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Changes And Challenges

The infusion of new materials, architectures, and business models has reached a new level.

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At 130nm, the shift to copper interconnects and 300mm wafer sizes was considered to be the most difficult transition in its long and incredibly efficient history. The next chapter will be even tougher.

It’s not that change is a foreign concept to semiconductor design and manufacturing. In fact, it’s probably the only constant over the past 50 years. But in the past, those changes tended to be confined to individual companies or very narrow parts of the supply chain. It’s now happening across an increasingly complex ecosystem, with changes in one part affecting those in others.

On the ground level, there are very specific problems that need to be addressed by specific market segments. For example, equipment makers are looking at improving the mobility of electrons and new fin materials, while EDA companies are focused on multipatterning rules, test and thermal analysis, along with myriad other things. Move up to 30,000 feet, however, and the view looks completely different. At that level the challenge becomes ecosystem choreography involving all of those changes and more.

To put this in perspective, at 130nm the shifts were in the hands of foundries, which passed down the changes to the EDA vendors and ultimately to the companies that utilized their services. At 14nm, the companies that need to jointly address future issues include EDA companies, foundries, chip makers—IDMs and fabless—materials researchers, equipment makers, packaging houses and IP vendors.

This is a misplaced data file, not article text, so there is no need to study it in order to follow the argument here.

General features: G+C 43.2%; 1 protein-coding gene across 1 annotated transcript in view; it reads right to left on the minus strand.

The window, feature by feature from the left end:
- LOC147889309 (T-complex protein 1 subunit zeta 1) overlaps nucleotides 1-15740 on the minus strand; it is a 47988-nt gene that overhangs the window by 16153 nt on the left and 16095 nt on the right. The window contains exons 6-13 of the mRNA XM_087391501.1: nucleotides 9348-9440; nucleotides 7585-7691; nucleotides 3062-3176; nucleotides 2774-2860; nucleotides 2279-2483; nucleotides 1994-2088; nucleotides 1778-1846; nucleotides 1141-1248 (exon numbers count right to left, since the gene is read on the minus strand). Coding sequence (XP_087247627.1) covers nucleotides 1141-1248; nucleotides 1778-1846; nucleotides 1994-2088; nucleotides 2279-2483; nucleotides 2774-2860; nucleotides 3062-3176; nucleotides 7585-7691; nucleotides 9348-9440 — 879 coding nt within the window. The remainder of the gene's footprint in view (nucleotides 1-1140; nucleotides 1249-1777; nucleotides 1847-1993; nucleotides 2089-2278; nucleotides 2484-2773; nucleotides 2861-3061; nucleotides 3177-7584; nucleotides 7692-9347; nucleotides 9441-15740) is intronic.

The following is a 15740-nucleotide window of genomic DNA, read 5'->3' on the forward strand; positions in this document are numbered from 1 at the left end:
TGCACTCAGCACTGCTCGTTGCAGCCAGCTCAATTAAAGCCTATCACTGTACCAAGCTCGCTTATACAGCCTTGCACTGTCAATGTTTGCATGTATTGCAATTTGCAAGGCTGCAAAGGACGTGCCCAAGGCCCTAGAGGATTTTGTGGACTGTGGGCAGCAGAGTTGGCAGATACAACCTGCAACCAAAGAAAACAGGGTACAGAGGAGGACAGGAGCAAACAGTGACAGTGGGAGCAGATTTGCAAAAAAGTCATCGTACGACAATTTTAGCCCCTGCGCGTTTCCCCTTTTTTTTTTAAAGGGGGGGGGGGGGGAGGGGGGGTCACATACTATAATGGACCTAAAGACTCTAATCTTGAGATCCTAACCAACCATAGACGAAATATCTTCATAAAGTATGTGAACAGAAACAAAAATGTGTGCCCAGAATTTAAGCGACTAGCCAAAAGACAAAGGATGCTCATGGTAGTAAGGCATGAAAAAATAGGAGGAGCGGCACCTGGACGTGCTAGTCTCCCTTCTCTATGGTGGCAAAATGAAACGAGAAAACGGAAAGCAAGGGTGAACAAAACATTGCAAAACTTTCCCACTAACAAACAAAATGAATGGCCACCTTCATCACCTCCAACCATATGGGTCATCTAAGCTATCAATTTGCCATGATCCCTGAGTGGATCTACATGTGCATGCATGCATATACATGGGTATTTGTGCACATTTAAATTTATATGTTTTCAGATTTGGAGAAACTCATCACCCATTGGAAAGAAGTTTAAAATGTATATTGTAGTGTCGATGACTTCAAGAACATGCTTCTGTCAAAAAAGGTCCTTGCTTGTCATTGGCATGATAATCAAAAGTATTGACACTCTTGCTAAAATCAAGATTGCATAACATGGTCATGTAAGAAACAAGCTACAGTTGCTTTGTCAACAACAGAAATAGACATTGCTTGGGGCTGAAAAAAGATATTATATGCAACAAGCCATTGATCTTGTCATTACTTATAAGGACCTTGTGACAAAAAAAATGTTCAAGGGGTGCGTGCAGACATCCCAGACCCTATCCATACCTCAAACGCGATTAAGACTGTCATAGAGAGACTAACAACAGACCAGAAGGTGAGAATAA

Even the rules of engagement are in flux, which is one of the key reasons why stacked die momentum has fallen apart. If companies cannot sort out liability issues at 20nm and 28nm, it’s only going to get tougher with ultra-thin 14nm logic die packaged with 40nm analog using either TSVs or interposers.

Moreover, each new step is very costly, and the results are uncertain. EUV clearly will play a role in advanced lithography, but most likely not the one that was envisioned before billions of dollars were poured into research. The probable scenario is that it will become one of several lithography approaches used, along with multi-patterning and DSA, rather than the lithography approach. And despite all the ruckus, the jury is still out on 450mm wafers, because there are some doubts about whether enough companies actually will benefit from it to warrant the investment.

Moreover, it’s not just one company that has to agree on the direction these days. It’s an ecosystem of many companies. Even Intel and Samsung can’t afford to go it alone, which is why they have opened their doors to foundry customers and increasingly are purchasing third-party IP. Add in a slew of new materials, process steps and packaging options that need to be tested and re-tested, with complex processes that need to be understood by tools and design teams, and the costs begin to spiral out of control.

The semiconductor industry will solve these issues, of course, one by one. It will even integrate all of these solutions across an increasingly complex supply chain. But at an ecosystem level, those advances will have to become far more measured, be implemented more slowly, and they will require more buy-in from many more players.